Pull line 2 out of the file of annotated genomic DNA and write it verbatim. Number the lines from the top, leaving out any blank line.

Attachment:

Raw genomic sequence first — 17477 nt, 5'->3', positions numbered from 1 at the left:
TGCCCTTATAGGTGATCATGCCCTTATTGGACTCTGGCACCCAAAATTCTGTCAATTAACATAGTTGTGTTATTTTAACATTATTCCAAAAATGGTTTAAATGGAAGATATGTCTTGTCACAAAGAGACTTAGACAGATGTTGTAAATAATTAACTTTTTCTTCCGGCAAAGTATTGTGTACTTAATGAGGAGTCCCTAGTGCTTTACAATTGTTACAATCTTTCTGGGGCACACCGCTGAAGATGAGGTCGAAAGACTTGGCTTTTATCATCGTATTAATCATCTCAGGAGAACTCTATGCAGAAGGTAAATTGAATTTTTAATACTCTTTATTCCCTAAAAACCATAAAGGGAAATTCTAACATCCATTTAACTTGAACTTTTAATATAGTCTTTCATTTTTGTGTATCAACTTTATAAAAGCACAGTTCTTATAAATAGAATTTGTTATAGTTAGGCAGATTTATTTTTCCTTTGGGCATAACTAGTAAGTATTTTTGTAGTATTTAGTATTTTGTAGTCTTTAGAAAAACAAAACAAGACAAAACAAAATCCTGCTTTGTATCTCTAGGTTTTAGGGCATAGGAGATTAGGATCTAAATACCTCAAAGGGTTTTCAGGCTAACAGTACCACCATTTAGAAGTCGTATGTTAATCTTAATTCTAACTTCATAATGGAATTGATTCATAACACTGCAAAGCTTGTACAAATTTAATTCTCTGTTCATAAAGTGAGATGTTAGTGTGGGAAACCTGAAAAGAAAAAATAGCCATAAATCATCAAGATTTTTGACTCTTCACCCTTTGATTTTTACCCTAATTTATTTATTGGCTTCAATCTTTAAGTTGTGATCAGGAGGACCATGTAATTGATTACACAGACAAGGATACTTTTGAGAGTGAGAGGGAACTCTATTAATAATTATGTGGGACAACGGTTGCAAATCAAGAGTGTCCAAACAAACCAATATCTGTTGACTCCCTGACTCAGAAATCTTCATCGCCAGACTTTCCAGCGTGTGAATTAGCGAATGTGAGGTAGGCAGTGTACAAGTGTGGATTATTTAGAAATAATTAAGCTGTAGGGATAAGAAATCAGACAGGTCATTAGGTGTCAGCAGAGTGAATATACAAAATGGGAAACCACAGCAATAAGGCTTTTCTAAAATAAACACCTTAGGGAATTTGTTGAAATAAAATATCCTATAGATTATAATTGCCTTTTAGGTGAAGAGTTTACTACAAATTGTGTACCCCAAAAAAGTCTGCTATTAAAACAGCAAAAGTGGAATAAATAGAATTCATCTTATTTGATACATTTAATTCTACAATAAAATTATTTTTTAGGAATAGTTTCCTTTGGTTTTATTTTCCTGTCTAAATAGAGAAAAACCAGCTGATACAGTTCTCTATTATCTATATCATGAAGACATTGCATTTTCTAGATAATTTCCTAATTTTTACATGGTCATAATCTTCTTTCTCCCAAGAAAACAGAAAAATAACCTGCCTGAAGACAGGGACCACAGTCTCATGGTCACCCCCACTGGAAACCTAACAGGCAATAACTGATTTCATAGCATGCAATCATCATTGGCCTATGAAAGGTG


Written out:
TGCCCTTATAGGTGATCATGCCCTTATTGGACTCTGGCACCCAAAATTCTGTCAATTAACATAGTTGTGTTATTTTAACATTATTCCAAAAATGGTTTAAATGGAAGATATGTCTTGTCACAAAGAGACTTAGACAGATGTTGTAAATAATTAACTTTTTCTTCCGGCAAAGTATTGTGTACTTAATGAGGAGTCCCTAGTGCTTTACAATTGTTACAATCTTTCTGGGGCACACCGCTGAAGATGAGGTCGAAAGACTTGGCTTTTATCATCGTATTAATCATCTCAGGAGAACTCTATGCAGAAGGTAAATTGAATTTTTAATACTCTTTATTCCCTAAAAACCATAAAGGGAAATTCTAACATCCATTTAACTTGAACTTTTAATATAGTCTTTCATTTTTGTGTATCAACTTTATAAAAGCACAGTTCTTATAAATAGAATTTGTTATAGTTAGGCAGATTTATTTTTCCTTTGGGCATAACTAGTAAGTATTTTTGTAGTATTTAGTATTTTGTAGTCTTTAGAAAAACAAAACAAGACAAAACAAAATCCTGCTTTGTATCTCTAGGTTTTAGGGCATAGGAGATTAGGATCTAAATACCTCAAAGGGTTTTCAGGCTAACAGTACCACCATTTAGAAGTCGTATGTTAATCTTAATTCTAACTTCATAATGGAATTGATTCATAACACTGCAAAGCTTGTACAAATTTAATTCTCTGTTCATAAAGTGAGATGTTAGTGTGGGAAACCTGAAAAGAAAAAATAGCCATAAATCATCAAGATTTTTGACTCTTCACCCTTTGATTTTTACCCTAATTTATTTATTGGCTTCAATCTTTAAGTTGTGATCAGGAGGACCATGTAATTGATTACACAGACAAGGATACTTTTGAGAGTGAGAGGGAACTCTATTAATAATTATGTGGGACAACGGTTGCAAATCAAGAGTGTCCAAACAAACCAATATCTGTTGACTCCCTGACTCAGAAATCTTCATCGCCAGACTTTCCAGCGTGTGAATTAGCGAATGTGAGGTAGGCAGTGTACAAGTGTGGATTATTTAGAAATAATTAAGCTGTAGGGATAAGAAATCAGACAGGTCATTAGGTGTCAGCAGAGTGAATATACAAAATGGGAAACCACAGCAATAAGGCTTTTCTAAAATAAACACCTTAGGGAATTTGTTGAAATAAAATATCCTATAGATTATAATTGCCTTTTAGGTGAAGAGTTTACTACAAATTGTGTACCCCAAAAAAGTCTGCTATTAAAACAGCAAAAGTGGAATAAATAGAATTCATCTTATTTGATACATTTAATTCTACAATAAAATTATTTTTTAGGAATAGTTTCCTTTGGTTTTATTTTCCTGTCTAAATAGAGAAAAACCAGCTGATACAGTTCTCTATTATCTATATCATGAAGACATTGCATTTTCTAGATAATTTCCTAATTTTTACATGGTCATAATCTTCTTTCTCCCAAGAAAACAGAAAAATAACCTGCCTGAAGACAGGGACCACAGTCTCATGGTCACCCCCACTGGAAACCTAACAGGCAATAACTGATTTCATAGCATGCAATCATCATTGGCCTATGAAAGGTG